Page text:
I’ll admit, I’m a little disappointed we didn’t stay in the city; I can’t help but to think I gave up–that I didn’t try hard enough.  Growing up in a rural area (we had horses at our house!), I was determined to live in a big city.  And I knew as a little girl that when the day came, I’d want to have ‘city kids.’  At the time, they (they being people on TV and even those I met in high school) seemed so cool and so much savvier than someone like me–their little bumpkin counterpart.  But now, looking back at my childhood, I think I can say that no matter where you choose to raise your kids, their childhood will be special.  You’ll look back fondly (hopefully, anyway) and feel pangs of nostalgia for a simpler time when people were nicer and the time went by more slowly.  I didn’t give up, I just opened up a different chapter–that I hope our family benefits from.  And if my kids were like me growing up, they, too, can dream about raising their kids in the city some day and I can fill them in on stories of what it was like when they were babies in Chicago.

  • Thanks for sharing Anna! My husband and I have been having this discussion frequently about moving to the suburbs or not. And I find it so hard to picture myself there. I grew up as a city kid and my parents decided to move to ‘burbs later in life it was an odd transition for me. But you are right, there are so many other factors to consider and so excited for you and your family. Plus, I love how your house is turning out!

    • That’s so interesting about how you grew up in the city and your parents are in the burbs now! Did you grow up in Chicago? (and luckily, there’s no wrong decision here 🙂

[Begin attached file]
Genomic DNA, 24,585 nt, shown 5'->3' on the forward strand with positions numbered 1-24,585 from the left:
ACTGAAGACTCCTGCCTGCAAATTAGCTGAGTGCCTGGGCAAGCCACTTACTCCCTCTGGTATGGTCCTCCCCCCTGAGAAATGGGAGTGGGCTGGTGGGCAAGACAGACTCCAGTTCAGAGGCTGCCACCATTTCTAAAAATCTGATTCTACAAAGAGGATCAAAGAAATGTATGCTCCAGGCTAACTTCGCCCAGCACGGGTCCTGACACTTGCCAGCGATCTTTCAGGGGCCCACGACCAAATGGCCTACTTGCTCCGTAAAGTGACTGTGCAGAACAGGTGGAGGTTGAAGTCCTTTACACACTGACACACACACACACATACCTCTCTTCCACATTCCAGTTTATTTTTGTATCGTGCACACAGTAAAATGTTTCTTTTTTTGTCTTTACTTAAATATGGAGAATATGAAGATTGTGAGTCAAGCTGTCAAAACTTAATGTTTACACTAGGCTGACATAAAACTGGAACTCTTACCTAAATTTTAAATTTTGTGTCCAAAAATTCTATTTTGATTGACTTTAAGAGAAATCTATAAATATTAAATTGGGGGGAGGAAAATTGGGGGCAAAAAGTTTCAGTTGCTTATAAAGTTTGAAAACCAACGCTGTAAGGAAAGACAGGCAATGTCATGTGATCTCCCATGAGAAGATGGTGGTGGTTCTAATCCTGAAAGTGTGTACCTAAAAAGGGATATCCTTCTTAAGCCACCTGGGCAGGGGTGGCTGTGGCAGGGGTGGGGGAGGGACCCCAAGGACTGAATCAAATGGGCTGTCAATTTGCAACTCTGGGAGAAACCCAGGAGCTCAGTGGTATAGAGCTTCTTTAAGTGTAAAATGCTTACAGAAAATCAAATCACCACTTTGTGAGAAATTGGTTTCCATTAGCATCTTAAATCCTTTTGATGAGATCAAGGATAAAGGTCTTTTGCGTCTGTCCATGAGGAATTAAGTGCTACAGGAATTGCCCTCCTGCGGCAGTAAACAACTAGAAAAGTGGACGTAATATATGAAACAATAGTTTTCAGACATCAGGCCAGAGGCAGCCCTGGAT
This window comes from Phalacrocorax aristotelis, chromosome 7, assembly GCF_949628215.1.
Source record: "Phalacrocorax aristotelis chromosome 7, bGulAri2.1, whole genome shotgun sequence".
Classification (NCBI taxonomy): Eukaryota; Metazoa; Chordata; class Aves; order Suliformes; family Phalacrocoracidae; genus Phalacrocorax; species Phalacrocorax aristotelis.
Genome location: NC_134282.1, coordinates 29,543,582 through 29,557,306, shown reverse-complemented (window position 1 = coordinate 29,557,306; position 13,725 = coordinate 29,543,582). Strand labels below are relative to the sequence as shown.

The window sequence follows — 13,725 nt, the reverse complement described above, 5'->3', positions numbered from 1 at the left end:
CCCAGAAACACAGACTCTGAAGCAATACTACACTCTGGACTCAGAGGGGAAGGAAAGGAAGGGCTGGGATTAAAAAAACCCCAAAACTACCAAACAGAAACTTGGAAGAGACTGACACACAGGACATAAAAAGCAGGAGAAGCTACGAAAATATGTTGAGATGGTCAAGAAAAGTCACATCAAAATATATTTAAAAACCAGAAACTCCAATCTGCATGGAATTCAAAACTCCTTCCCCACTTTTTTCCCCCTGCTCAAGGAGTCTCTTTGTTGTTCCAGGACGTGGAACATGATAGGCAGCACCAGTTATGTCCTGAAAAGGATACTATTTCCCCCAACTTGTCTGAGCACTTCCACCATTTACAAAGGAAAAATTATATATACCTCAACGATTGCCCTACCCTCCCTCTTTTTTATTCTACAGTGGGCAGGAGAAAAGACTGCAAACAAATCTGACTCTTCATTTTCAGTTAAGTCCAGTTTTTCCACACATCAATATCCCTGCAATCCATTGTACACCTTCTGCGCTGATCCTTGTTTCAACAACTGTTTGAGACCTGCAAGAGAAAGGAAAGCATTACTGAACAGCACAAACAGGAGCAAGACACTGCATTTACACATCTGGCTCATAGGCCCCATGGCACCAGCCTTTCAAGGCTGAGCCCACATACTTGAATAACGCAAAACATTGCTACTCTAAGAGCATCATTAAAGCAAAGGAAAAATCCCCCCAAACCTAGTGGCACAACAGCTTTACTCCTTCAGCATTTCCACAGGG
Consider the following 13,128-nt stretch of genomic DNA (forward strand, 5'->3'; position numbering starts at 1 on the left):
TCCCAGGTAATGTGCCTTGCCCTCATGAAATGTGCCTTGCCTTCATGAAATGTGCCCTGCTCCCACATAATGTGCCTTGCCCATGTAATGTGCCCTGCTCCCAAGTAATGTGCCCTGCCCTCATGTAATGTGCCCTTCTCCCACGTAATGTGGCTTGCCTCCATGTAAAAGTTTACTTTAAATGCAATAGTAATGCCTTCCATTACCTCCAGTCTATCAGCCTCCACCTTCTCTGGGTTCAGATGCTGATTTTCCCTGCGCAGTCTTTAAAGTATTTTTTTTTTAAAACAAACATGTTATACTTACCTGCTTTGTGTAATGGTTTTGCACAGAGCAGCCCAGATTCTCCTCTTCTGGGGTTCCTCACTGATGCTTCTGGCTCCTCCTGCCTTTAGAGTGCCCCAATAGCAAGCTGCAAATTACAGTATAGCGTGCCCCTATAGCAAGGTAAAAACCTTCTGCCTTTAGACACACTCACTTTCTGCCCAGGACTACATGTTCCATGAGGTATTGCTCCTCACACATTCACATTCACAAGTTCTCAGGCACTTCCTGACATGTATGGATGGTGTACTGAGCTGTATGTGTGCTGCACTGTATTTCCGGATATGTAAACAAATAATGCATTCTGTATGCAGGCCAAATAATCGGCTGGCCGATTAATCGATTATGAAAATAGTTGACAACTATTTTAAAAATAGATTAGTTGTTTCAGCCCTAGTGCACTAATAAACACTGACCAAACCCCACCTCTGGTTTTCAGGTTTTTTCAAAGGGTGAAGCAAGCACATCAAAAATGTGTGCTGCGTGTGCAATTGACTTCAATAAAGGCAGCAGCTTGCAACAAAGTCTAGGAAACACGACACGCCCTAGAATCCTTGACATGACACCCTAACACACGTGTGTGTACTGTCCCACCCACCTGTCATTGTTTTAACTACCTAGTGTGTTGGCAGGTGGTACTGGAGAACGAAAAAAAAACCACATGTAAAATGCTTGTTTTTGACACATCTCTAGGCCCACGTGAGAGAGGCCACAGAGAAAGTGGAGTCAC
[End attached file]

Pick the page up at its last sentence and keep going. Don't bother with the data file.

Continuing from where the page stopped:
• I’m so happy to see this post! My fiancé and I often talk about moving to the suburbs when we’re ready to have children, which suddenly feels so soon. I was raised bumpkin-style (in a town of 2300!), and cherish the memories of small town childhood. I’m sure your kiddos are loving the extra room!

    • It’s crazy how it sneaks up on you! Enjoy the time in the city while you have it! 🙂 . (The kiddos are loving the suburbs so far, though, as I knew they would.)

  • This made me tear up! We’re closing on a house in the suburbs tomorrow after 6 years in our west loop condo. I never thought we’d leave the city either (also wanted to raise city kids), but having our baby (now almost 10 mo) plus 2 dogs in a 2bed condo really changes ones perspective. Plus the crime and cost of getting more space in the city. Thanks for this post, glad to hear that your move has gone well!